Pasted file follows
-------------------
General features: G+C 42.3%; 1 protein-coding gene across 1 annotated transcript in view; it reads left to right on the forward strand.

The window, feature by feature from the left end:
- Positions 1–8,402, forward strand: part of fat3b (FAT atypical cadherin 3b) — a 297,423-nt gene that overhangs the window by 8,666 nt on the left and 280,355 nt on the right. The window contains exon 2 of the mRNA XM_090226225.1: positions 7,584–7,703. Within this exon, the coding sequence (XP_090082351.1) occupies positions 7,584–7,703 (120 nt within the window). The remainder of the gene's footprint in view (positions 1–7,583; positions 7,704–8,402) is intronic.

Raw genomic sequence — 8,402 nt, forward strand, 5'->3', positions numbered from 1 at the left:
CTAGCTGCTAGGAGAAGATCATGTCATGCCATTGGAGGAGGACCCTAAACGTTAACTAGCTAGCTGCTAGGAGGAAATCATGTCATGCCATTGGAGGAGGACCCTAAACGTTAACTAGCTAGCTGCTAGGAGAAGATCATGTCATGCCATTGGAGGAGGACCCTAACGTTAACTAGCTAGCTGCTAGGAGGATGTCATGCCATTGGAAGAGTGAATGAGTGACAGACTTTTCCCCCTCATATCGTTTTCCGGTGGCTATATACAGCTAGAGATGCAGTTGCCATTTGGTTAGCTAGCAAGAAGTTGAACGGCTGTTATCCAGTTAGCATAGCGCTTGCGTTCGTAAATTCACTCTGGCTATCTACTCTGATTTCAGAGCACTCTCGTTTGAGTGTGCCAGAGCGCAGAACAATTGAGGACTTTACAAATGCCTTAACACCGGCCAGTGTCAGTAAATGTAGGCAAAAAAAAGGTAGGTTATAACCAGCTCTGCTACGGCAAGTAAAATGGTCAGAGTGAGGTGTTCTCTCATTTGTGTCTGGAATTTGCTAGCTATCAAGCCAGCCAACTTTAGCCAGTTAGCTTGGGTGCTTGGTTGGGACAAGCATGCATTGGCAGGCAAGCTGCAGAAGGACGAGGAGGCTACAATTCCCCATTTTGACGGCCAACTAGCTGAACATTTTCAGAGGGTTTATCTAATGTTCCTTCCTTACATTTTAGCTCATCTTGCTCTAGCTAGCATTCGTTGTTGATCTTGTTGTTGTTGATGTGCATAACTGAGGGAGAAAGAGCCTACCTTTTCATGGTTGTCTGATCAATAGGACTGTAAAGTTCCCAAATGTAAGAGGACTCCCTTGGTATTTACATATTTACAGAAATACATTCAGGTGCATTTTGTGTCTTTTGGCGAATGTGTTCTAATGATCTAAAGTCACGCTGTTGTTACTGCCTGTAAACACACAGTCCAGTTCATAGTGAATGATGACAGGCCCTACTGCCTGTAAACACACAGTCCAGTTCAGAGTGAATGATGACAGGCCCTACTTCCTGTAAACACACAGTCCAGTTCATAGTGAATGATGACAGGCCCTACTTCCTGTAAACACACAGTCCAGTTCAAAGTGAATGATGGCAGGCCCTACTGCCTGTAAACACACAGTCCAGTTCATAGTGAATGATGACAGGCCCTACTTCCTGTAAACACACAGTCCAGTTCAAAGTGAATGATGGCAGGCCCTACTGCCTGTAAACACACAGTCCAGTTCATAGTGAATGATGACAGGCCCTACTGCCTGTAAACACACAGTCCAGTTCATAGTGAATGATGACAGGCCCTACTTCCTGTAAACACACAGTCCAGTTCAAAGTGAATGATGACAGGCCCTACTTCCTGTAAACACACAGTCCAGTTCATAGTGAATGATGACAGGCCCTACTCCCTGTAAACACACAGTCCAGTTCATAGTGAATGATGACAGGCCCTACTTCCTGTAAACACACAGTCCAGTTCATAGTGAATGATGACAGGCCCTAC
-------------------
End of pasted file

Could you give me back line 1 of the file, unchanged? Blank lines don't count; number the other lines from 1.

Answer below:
General features: G+C 42.3%; 1 protein-coding gene across 1 annotated transcript in view; it reads left to right on the forward strand.